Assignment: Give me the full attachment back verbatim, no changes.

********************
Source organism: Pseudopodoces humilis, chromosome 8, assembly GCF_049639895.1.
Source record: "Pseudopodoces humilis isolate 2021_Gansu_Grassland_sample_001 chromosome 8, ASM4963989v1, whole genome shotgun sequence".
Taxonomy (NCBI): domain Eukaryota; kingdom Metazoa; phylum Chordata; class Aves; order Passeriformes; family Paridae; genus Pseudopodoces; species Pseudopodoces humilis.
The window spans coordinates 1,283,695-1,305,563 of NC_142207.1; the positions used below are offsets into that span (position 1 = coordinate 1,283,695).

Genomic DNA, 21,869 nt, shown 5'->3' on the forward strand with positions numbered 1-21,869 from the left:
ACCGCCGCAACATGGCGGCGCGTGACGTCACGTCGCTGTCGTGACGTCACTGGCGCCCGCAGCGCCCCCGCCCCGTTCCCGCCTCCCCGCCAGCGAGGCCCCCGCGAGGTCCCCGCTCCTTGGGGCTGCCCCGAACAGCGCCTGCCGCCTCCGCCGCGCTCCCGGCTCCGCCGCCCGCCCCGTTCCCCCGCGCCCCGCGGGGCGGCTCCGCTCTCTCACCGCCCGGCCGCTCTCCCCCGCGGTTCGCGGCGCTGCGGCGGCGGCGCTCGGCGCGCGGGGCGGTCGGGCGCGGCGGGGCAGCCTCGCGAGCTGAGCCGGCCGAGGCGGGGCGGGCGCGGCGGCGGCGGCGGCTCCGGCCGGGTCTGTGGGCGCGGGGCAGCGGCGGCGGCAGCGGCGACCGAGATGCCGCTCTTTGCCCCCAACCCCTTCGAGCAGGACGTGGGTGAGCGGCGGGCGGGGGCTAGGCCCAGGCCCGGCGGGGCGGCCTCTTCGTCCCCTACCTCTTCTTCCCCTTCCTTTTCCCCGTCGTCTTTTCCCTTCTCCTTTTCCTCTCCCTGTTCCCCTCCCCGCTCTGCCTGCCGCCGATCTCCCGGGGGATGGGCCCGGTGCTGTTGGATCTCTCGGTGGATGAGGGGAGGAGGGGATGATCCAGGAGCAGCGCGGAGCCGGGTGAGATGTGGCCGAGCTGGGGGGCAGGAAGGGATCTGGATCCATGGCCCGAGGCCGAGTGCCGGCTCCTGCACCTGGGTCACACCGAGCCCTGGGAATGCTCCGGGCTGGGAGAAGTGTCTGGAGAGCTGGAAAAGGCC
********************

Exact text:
Source organism: Pseudopodoces humilis, chromosome 8, assembly GCF_049639895.1.
Source record: "Pseudopodoces humilis isolate 2021_Gansu_Grassland_sample_001 chromosome 8, ASM4963989v1, whole genome shotgun sequence".
Taxonomy (NCBI): domain Eukaryota; kingdom Metazoa; phylum Chordata; class Aves; order Passeriformes; family Paridae; genus Pseudopodoces; species Pseudopodoces humilis.
The window spans coordinates 1,283,695-1,305,563 of NC_142207.1; the positions used below are offsets into that span (position 1 = coordinate 1,283,695).

Genomic DNA, 21,869 nt, shown 5'->3' on the forward strand with positions numbered 1-21,869 from the left:
ACCGCCGCAACATGGCGGCGCGTGACGTCACGTCGCTGTCGTGACGTCACTGGCGCCCGCAGCGCCCCCGCCCCGTTCCCGCCTCCCCGCCAGCGAGGCCCCCGCGAGGTCCCCGCTCCTTGGGGCTGCCCCGAACAGCGCCTGCCGCCTCCGCCGCGCTCCCGGCTCCGCCGCCCGCCCCGTTCCCCCGCGCCCCGCGGGGCGGCTCCGCTCTCTCACCGCCCGGCCGCTCTCCCCCGCGGTTCGCGGCGCTGCGGCGGCGGCGCTCGGCGCGCGGGGCGGTCGGGCGCGGCGGGGCAGCCTCGCGAGCTGAGCCGGCCGAGGCGGGGCGGGCGCGGCGGCGGCGGCGGCTCCGGCCGGGTCTGTGGGCGCGGGGCAGCGGCGGCGGCAGCGGCGACCGAGATGCCGCTCTTTGCCCCCAACCCCTTCGAGCAGGACGTGGGTGAGCGGCGGGCGGGGGCTAGGCCCAGGCCCGGCGGGGCGGCCTCTTCGTCCCCTACCTCTTCTTCCCCTTCCTTTTCCCCGTCGTCTTTTCCCTTCTCCTTTTCCTCTCCCTGTTCCCCTCCCCGCTCTGCCTGCCGCCGATCTCCCGGGGGATGGGCCCGGTGCTGTTGGATCTCTCGGTGGATGAGGGGAGGAGGGGATGATCCAGGAGCAGCGCGGAGCCGGGTGAGATGTGGCCGAGCTGGGGGGCAGGAAGGGATCTGGATCCATGGCCCGAGGCCGAGTGCCGGCTCCTGCACCTGGGTCACACCGAGCCCTGGGAATGCTCCGGGCTGGGAGAAGTGTCTGGAGAGCTGGAAAAGGCC